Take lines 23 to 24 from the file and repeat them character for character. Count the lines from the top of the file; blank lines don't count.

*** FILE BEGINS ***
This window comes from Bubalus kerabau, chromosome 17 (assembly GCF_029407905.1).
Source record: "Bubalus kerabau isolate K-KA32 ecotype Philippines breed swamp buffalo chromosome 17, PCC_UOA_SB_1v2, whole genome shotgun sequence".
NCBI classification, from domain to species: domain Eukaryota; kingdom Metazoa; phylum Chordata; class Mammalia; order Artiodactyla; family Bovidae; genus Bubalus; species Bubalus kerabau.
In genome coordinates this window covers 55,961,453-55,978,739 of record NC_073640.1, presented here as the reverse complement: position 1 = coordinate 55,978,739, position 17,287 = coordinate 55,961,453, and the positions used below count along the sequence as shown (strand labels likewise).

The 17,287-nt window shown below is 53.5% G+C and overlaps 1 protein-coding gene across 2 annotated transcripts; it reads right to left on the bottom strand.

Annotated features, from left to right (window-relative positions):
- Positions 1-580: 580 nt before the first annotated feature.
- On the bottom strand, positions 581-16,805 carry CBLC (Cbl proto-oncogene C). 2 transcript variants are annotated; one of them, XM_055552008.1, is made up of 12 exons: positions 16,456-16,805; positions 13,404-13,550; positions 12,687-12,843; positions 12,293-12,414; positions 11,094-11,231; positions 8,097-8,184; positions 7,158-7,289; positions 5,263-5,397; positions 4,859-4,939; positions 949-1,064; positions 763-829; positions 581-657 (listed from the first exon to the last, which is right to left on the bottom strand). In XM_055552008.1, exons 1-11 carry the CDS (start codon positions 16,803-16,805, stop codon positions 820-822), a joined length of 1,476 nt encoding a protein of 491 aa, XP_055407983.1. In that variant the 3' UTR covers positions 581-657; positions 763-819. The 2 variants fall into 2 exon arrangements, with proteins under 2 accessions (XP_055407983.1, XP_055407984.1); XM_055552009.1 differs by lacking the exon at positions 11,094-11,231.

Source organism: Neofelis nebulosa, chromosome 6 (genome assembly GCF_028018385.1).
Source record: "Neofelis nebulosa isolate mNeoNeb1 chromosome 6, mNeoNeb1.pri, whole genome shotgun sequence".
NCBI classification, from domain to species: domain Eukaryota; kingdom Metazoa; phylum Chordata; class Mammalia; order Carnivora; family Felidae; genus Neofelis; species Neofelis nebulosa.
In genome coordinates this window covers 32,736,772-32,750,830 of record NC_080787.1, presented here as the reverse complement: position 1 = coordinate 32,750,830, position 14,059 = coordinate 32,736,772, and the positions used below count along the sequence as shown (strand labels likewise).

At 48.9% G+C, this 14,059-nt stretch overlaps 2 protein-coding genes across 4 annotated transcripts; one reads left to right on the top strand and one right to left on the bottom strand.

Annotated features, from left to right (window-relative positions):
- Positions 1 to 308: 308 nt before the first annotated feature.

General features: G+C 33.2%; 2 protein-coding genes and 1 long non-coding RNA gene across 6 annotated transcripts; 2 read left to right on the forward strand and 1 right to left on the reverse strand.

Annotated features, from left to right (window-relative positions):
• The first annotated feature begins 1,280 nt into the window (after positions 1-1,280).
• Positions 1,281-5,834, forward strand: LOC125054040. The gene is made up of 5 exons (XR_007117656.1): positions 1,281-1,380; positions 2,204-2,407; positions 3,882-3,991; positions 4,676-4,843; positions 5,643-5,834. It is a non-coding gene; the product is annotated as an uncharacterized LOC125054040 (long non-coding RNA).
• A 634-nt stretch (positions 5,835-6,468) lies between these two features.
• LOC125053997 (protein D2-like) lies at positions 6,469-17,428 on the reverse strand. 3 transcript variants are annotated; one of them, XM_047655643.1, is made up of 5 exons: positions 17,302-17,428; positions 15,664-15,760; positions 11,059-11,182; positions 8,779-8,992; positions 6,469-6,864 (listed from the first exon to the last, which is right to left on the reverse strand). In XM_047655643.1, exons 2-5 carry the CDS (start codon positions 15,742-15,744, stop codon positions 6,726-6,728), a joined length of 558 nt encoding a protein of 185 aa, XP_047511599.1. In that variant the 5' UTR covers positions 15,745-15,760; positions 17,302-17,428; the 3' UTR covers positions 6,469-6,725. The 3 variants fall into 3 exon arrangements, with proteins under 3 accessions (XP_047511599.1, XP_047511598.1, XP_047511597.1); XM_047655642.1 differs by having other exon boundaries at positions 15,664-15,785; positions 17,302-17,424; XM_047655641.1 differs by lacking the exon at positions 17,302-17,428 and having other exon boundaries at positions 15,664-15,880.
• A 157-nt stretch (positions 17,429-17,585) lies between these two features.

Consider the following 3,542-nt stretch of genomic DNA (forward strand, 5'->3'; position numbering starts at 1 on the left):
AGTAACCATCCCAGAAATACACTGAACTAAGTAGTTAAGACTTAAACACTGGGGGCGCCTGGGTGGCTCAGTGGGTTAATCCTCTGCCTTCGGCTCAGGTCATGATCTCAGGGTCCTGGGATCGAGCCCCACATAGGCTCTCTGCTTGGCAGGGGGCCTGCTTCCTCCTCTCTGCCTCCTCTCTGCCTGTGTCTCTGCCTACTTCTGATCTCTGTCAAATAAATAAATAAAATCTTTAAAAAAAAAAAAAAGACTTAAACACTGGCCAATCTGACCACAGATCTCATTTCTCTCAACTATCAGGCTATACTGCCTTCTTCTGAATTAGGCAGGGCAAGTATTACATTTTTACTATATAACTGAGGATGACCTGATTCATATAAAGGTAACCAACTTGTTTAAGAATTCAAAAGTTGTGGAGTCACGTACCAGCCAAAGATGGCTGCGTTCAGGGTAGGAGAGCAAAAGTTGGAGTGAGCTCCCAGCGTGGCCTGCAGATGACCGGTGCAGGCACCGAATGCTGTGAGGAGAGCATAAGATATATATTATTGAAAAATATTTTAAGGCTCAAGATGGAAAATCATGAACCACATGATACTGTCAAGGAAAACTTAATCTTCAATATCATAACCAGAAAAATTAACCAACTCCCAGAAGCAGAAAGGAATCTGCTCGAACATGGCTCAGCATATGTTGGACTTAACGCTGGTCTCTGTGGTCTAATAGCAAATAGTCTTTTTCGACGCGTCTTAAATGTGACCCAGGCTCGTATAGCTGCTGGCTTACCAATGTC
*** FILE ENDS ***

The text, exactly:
Consider the following 3,542-nt stretch of genomic DNA (forward strand, 5'->3'; position numbering starts at 1 on the left):
AGTAACCATCCCAGAAATACACTGAACTAAGTAGTTAAGACTTAAACACTGGGGGCGCCTGGGTGGCTCAGTGGGTTAATCCTCTGCCTTCGGCTCAGGTCATGATCTCAGGGTCCTGGGATCGAGCCCCACATAGGCTCTCTGCTTGGCAGGGGGCCTGCTTCCTCCTCTCTGCCTCCTCTCTGCCTGTGTCTCTGCCTACTTCTGATCTCTGTCAAATAAATAAATAAAATCTTTAAAAAAAAAAAAAAGACTTAAACACTGGCCAATCTGACCACAGATCTCATTTCTCTCAACTATCAGGCTATACTGCCTTCTTCTGAATTAGGCAGGGCAAGTATTACATTTTTACTATATAACTGAGGATGACCTGATTCATATAAAGGTAACCAACTTGTTTAAGAATTCAAAAGTTGTGGAGTCACGTACCAGCCAAAGATGGCTGCGTTCAGGGTAGGAGAGCAAAAGTTGGAGTGAGCTCCCAGCGTGGCCTGCAGATGACCGGTGCAGGCACCGAATGCTGTGAGGAGAGCATAAGATATATATTATTGAAAAATATTTTAAGGCTCAAGATGGAAAATCATGAACCACATGATACTGTCAAGGAAAACTTAATCTTCAATATCATAACCAGAAAAATTAACCAACTCCCAGAAGCAGAAAGGAATCTGCTCGAACATGGCTCAGCATATGTTGGACTTAACGCTGGTCTCTGTGGTCTAATAGCAAATAGTCTTTTTCGACGCGTCTTAAATGTGACCCAGGCTCGTATAGCTGCTGGCTTACCAATGTC